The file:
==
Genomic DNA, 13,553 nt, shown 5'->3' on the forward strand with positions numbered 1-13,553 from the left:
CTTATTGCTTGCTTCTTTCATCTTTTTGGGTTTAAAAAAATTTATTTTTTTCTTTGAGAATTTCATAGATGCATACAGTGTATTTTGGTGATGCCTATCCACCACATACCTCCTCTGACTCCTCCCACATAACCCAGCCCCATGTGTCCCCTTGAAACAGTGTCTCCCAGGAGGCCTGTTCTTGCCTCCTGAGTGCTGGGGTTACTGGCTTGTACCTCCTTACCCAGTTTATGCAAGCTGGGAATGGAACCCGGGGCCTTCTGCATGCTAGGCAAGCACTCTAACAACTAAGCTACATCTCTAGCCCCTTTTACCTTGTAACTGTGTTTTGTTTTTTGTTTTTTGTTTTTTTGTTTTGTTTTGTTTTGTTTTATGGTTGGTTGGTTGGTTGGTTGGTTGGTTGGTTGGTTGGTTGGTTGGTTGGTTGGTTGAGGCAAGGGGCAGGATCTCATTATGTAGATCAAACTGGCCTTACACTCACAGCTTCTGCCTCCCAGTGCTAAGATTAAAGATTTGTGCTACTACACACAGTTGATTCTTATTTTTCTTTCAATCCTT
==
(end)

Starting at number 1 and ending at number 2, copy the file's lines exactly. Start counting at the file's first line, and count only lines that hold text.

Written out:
Genomic DNA, 13,553 nt, shown 5'->3' on the forward strand with positions numbered 1-13,553 from the left:
CTTATTGCTTGCTTCTTTCATCTTTTTGGGTTTAAAAAAATTTATTTTTTTCTTTGAGAATTTCATAGATGCATACAGTGTATTTTGGTGATGCCTATCCACCACATACCTCCTCTGACTCCTCCCACATAACCCAGCCCCATGTGTCCCCTTGAAACAGTGTCTCCCAGGAGGCCTGTTCTTGCCTCCTGAGTGCTGGGGTTACTGGCTTGTACCTCCTTACCCAGTTTATGCAAGCTGGGAATGGAACCCGGGGCCTTCTGCATGCTAGGCAAGCACTCTAACAACTAAGCTACATCTCTAGCCCCTTTTACCTTGTAACTGTGTTTTGTTTTTTGTTTTTTGTTTTTTTGTTTTGTTTTGTTTTGTTTTATGGTTGGTTGGTTGGTTGGTTGGTTGGTTGGTTGGTTGGTTGGTTGGTTGGTTGGTTGAGGCAAGGGGCAGGATCTCATTATGTAGATCAAACTGGCCTTACACTCACAGCTTCTGCCTCCCAGTGCTAAGATTAAAGATTTGTGCTACTACACACAGTTGATTCTTATTTTTCTTTCAATCCTT